ClockProvider from root bean property and cascading

Hi everybody,

I am implementing a framework that requires a class-level Customs Validator to verify temporal data. It looks like the ClockProvider is the recommended way to verify fields that are time sensitive.

Now, my root bean contains a field that holds the LocalDateTime value that I must use in my ClockProvider, if the value is null, then, I will use the system’s current date and time. Besides, It also needs to be available when cascading within the object graphs.

Let me give you a non-real example of domain objetcs to explain what I need to achieve:

public class Parent {  
	String fullname;
	LocalDateTime birthdate;
	List<@Valid Child> children;
public class Child {
	String fullname;
	@Future LocalDateTime birthdate;

My validator must compare that the Child.birthdate is after Parent.birthdate.

  1. Is it possible to achieve this scenario?
  2. If so, How can I implement a ClockProvider and set the value of my root bean i.e. Parent.birthdate?

Hey @floresm.leonardo

Looking at your use case, it doesn’t seem like you need a ClockProvider. If you would want to go with the class level constraint, it’ll be something like:

public class CustomAnnotationConstraintValidator implements ConstraintValidator<YourClassLevelAnnotation, Parent> {

	public boolean isValid(Parent value, ConstraintValidatorContext context) {
		// check for nulls etc ... 
		for ( Child child : value.children ) {
			if ( value.birthdate.isBefore( child.birthdate ) ) {
				return false;
		return true;

A clock provider is more about obtaining and using a clock to get a temporal instance from the clock. For example, in Future/Past constraints, get the current time to compare to the validated value.
See Hibernate Validator 8.0.0.Final - Jakarta Bean Validation Reference Implementation: Reference Guide
and Hibernate Validator 8.0.0.Final - Jakarta Bean Validation Reference Implementation: Reference Guide for an example on how to use clock provider.

Hi @mbekhta,

Thank you for your time and response. The use case was to demonstrate the need for a ClockProvider. I am building a toolkit and will not know the Domain Model that the developer will build. I will know that its Data Model must have a field to denote the LocalDateTime used in my ClockProvider. This field will be annotated with one annotation provided by the framework and used to query N amount of temporal tables.

In summary, the domain object will have reference data (temporal data) from another business module that holds more than a hundred (100+) tables. I am trying to automate the validation process to make life easier for the developer. For example:

public class RegistrationForm {  
	String fullname;
	LocalDateTime registrationDateTime;
	@Valid Payment payment;
@ReferenceData(code="exchange-rate", keys {"foreignCurrencyCode","nationalCurrencyCode"}, target="rate")
public class Payment {
	String foreignCurrencyCode;
	String nationalCurrencyCode;
	BigDecimal rate;
	BigDecimal foreignAmount;
	BigDecimal localAmount;

The @ReferenceData is a ConstraintValidator to verify keys exist in the temporal table, in this case, the exchange rate for the pair foreignCurrencyCode and nationalCurrencyCode, and copy the appropriate value to the property rate. As exchange rate vary from day to day (temporal data), I need to use the RegistrationForm.registrationDateTime for this purpose (that belong to the root bean).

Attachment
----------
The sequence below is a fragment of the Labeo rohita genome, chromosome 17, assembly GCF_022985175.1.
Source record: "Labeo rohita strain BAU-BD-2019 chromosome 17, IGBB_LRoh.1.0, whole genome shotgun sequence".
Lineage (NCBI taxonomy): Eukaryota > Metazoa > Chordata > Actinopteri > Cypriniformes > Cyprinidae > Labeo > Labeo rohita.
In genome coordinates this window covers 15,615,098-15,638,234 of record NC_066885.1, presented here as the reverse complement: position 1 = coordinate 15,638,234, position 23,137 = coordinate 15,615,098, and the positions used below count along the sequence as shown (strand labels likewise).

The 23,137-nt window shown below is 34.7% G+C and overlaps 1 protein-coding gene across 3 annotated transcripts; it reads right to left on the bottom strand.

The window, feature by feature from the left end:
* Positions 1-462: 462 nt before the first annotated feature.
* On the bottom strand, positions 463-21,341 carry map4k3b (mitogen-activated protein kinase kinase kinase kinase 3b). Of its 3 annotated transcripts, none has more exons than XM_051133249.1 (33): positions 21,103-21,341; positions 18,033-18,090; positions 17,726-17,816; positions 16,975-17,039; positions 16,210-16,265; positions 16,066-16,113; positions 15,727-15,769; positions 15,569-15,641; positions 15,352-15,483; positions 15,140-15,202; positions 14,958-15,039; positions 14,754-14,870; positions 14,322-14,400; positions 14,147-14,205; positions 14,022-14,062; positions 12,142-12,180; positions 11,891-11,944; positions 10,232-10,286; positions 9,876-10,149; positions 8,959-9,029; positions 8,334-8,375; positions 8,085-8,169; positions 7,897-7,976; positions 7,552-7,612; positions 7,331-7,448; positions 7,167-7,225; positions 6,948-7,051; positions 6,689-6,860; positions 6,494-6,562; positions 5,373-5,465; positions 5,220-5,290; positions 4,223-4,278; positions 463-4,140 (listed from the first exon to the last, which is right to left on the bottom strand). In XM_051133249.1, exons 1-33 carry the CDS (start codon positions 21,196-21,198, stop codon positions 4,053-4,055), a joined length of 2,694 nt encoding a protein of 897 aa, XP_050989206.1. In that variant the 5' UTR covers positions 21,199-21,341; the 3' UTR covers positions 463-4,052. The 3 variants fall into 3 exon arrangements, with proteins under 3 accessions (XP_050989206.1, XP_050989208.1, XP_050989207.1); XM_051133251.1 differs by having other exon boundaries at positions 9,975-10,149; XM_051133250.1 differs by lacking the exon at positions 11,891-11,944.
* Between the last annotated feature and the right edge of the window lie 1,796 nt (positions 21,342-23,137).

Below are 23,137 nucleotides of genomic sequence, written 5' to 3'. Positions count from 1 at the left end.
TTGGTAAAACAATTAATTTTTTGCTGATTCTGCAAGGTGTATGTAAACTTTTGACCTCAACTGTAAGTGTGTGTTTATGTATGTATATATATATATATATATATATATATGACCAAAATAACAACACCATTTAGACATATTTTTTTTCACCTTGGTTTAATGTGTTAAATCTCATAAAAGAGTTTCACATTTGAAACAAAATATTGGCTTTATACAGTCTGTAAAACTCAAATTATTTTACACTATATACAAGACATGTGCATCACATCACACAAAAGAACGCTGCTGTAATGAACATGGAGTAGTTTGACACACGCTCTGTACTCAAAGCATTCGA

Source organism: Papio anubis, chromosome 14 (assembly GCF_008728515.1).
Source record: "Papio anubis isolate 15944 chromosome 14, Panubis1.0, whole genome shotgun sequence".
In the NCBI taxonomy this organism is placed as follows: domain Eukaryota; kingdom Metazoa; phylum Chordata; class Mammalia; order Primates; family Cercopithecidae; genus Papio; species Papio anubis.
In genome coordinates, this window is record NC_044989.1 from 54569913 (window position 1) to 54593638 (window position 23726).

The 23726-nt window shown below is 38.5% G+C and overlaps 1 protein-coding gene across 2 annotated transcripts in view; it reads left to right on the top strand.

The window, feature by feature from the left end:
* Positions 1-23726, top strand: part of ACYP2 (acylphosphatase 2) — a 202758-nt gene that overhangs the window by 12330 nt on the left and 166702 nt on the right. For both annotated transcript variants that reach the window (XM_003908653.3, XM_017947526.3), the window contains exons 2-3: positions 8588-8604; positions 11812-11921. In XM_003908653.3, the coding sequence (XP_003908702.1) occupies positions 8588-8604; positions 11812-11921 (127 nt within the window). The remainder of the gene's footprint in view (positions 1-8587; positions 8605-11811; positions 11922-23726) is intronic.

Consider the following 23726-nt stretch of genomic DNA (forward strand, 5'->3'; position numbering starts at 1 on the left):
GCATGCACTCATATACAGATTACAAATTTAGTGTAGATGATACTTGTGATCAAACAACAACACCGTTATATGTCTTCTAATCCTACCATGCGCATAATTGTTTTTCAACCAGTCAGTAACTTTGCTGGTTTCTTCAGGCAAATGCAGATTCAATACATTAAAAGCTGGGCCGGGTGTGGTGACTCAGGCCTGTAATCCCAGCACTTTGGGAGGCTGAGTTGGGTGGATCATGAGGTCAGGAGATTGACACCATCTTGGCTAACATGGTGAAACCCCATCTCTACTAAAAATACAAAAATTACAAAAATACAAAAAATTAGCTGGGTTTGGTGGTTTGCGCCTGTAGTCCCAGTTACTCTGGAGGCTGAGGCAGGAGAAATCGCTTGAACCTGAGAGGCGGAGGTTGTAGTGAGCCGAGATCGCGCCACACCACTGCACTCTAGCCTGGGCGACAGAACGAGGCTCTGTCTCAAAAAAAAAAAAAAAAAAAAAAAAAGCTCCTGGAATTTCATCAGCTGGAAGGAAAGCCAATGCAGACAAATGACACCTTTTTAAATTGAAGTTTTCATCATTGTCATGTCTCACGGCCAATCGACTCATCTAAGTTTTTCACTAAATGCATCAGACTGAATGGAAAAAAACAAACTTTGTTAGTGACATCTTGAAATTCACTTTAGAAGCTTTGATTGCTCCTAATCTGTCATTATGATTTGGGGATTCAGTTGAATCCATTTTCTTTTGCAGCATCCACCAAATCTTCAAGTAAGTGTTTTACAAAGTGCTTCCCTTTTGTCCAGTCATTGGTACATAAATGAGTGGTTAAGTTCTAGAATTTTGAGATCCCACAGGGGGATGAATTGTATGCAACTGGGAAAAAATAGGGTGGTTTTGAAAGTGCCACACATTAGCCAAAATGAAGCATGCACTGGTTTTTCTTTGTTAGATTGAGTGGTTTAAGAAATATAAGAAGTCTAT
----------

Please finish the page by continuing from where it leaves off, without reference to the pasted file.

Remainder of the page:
I know that I can do all this programmatically, but I want to offer a simplified tool to avoid boilerplate code and speed up the development.

I hope this help to clarify my needs and to see if Bean Validation can help me to achieve it.

THanks again for your help

Hey Leonardo,
Hmm… Generalizing the problem, you either want to push some data from a parent object into the validation context of a child or to pull the data from a parent object from a validation context of a child when cascading validation is executed…

The thing is that a single constraint validation is evaluated within an isolated context, so it only knows about the object it is currently validating…

I cannot think of a clean way to achieve this with what the validator can currently offer… But here are a few ideas you might want to explore…

If you have control over your classes, then you could try to make properties aware of their parent classes holding them, be it passing the parent into the constructor (new Payment( registrationFormInstance )) or making them inner classes (and accessing them through something like RegistrationForm.this.). This way, when you are validating an instance of the Payment class, you will have access to the RegistrationForm and will be able to access the date field from it.

You can explore the ScriptAssert constraint (Additional constraints). You could put this @ScriptAssert on the RegistrationForm and the script will be something along the lines of the class validator from the previous example.
Now to make it more generic … you can try to make use of the programmatic constraint definition. You could create a script for the "@ScriptAssert` depending on the class you are about to validate then use the programmatic constant definition to declare a script assert on the class and then create a validator do the validation and move to the next thing … To make it at least a bit more performant you’d probably want to group this somehow, so you don’t need to define constraint and create a new validator for each validated object :slight_smile:


Again, thank you for your time and ideas. I will definitely explore them. Especially the programmatic constraint…